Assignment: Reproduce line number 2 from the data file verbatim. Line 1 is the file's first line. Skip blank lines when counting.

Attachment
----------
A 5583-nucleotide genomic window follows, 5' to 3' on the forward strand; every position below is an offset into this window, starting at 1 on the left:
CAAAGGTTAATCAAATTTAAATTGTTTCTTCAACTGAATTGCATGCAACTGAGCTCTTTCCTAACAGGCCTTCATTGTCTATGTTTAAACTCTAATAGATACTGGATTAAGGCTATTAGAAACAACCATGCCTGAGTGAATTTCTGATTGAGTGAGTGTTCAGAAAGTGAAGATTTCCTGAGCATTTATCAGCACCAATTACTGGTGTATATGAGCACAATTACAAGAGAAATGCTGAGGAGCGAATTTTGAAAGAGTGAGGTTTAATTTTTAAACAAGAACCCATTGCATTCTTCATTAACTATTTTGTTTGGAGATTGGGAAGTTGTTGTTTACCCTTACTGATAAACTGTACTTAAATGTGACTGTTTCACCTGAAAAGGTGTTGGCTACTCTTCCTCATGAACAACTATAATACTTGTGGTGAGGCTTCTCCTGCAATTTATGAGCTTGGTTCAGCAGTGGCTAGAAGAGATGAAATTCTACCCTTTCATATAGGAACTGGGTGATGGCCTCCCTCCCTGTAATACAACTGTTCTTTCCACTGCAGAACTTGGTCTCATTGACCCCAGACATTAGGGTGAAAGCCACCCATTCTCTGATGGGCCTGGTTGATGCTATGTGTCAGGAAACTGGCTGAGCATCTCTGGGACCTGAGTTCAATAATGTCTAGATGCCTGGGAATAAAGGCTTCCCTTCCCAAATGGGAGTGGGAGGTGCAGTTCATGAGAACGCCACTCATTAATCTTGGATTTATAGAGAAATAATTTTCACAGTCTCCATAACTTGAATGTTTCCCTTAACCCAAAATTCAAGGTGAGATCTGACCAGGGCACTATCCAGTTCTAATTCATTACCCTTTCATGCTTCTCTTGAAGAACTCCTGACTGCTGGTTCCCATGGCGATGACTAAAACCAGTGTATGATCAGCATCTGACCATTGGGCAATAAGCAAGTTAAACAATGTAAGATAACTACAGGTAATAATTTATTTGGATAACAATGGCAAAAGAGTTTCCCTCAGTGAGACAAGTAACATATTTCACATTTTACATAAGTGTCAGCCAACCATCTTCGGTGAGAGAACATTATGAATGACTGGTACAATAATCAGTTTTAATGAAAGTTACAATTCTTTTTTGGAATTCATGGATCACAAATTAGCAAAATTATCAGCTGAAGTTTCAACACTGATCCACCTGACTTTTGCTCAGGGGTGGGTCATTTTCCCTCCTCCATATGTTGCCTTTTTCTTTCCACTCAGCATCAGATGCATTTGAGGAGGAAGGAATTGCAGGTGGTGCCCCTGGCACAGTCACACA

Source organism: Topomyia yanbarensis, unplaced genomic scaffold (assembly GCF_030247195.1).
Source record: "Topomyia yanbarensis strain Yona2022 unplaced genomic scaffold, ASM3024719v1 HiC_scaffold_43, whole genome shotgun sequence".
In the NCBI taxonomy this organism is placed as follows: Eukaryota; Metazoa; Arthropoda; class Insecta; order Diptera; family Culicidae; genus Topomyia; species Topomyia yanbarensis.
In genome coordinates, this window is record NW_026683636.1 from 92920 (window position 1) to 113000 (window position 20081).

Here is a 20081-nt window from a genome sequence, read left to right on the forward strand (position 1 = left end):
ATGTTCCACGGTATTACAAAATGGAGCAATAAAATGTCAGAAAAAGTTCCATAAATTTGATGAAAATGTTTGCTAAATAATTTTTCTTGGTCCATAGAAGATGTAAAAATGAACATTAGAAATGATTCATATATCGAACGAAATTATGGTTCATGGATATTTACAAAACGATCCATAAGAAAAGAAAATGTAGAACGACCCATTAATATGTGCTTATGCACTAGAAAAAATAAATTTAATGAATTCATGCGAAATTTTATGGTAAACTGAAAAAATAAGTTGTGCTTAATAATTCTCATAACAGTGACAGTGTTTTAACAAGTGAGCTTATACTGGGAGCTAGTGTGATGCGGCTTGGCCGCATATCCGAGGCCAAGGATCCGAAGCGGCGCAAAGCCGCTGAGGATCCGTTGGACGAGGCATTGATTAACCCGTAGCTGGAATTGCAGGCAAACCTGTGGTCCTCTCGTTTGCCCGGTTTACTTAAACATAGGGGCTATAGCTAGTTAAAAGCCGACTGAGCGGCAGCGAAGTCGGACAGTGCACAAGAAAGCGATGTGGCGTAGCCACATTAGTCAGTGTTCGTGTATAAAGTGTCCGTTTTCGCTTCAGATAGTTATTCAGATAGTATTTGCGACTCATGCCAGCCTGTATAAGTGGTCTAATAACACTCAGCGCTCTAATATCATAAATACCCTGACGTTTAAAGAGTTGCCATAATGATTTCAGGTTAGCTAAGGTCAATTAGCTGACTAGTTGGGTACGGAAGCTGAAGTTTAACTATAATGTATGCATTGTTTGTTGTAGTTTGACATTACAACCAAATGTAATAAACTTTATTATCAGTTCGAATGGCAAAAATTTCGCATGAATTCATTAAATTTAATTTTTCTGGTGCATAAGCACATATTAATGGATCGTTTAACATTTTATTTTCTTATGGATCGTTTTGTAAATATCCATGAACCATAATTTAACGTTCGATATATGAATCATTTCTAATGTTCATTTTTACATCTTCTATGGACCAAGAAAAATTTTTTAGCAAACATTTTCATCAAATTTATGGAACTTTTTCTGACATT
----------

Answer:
CAAAGGTTAATCAAATTTAAATTGTTTCTTCAACTGAATTGCATGCAACTGAGCTCTTTCCTAACAGGCCTTCATTGTCTATGTTTAAACTCTAATAGATACTGGATTAAGGCTATTAGAAACAACCATGCCTGAGTGAATTTCTGATTGAGTGAGTGTTCAGAAAGTGAAGATTTCCTGAGCATTTATCAGCACCAATTACTGGTGTATATGAGCACAATTACAAGAGAAATGCTGAGGAGCGAATTTTGAAAGAGTGAGGTTTAATTTTTAAACAAGAACCCATTGCATTCTTCATTAACTATTTTGTTTGGAGATTGGGAAGTTGTTGTTTACCCTTACTGATAAACTGTACTTAAATGTGACTGTTTCACCTGAAAAGGTGTTGGCTACTCTTCCTCATGAACAACTATAATACTTGTGGTGAGGCTTCTCCTGCAATTTATGAGCTTGGTTCAGCAGTGGCTAGAAGAGATGAAATTCTACCCTTTCATATAGGAACTGGGTGATGGCCTCCCTCCCTGTAATACAACTGTTCTTTCCACTGCAGAACTTGGTCTCATTGACCCCAGACATTAGGGTGAAAGCCACCCATTCTCTGATGGGCCTGGTTGATGCTATGTGTCAGGAAACTGGCTGAGCATCTCTGGGACCTGAGTTCAATAATGTCTAGATGCCTGGGAATAAAGGCTTCCCTTCCCAAATGGGAGTGGGAGGTGCAGTTCATGAGAACGCCACTCATTAATCTTGGATTTATAGAGAAATAATTTTCACAGTCTCCATAACTTGAATGTTTCCCTTAACCCAAAATTCAAGGTGAGATCTGACCAGGGCACTATCCAGTTCTAATTCATTACCCTTTCATGCTTCTCTTGAAGAACTCCTGACTGCTGGTTCCCATGGCGATGACTAAAACCAGTGTATGATCAGCATCTGACCATTGGGCAATAAGCAAGTTAAACAATGTAAGATAACTACAGGTAATAATTTATTTGGATAACAATGGCAAAAGAGTTTCCCTCAGTGAGACAAGTAACATATTTCACATTTTACATAAGTGTCAGCCAACCATCTTCGGTGAGAGAACATTATGAATGACTGGTACAATAATCAGTTTTAATGAAAGTTACAATTCTTTTTTGGAATTCATGGATCACAAATTAGCAAAATTATCAGCTGAAGTTTCAACACTGATCCACCTGACTTTTGCTCAGGGGTGGGTCATTTTCCCTCCTCCATATGTTGCCTTTTTCTTTCCACTCAGCATCAGATGCATTTGAGGAGGAAGGAATTGCAGGTGGTGCCCCTGGCACAGTCACACA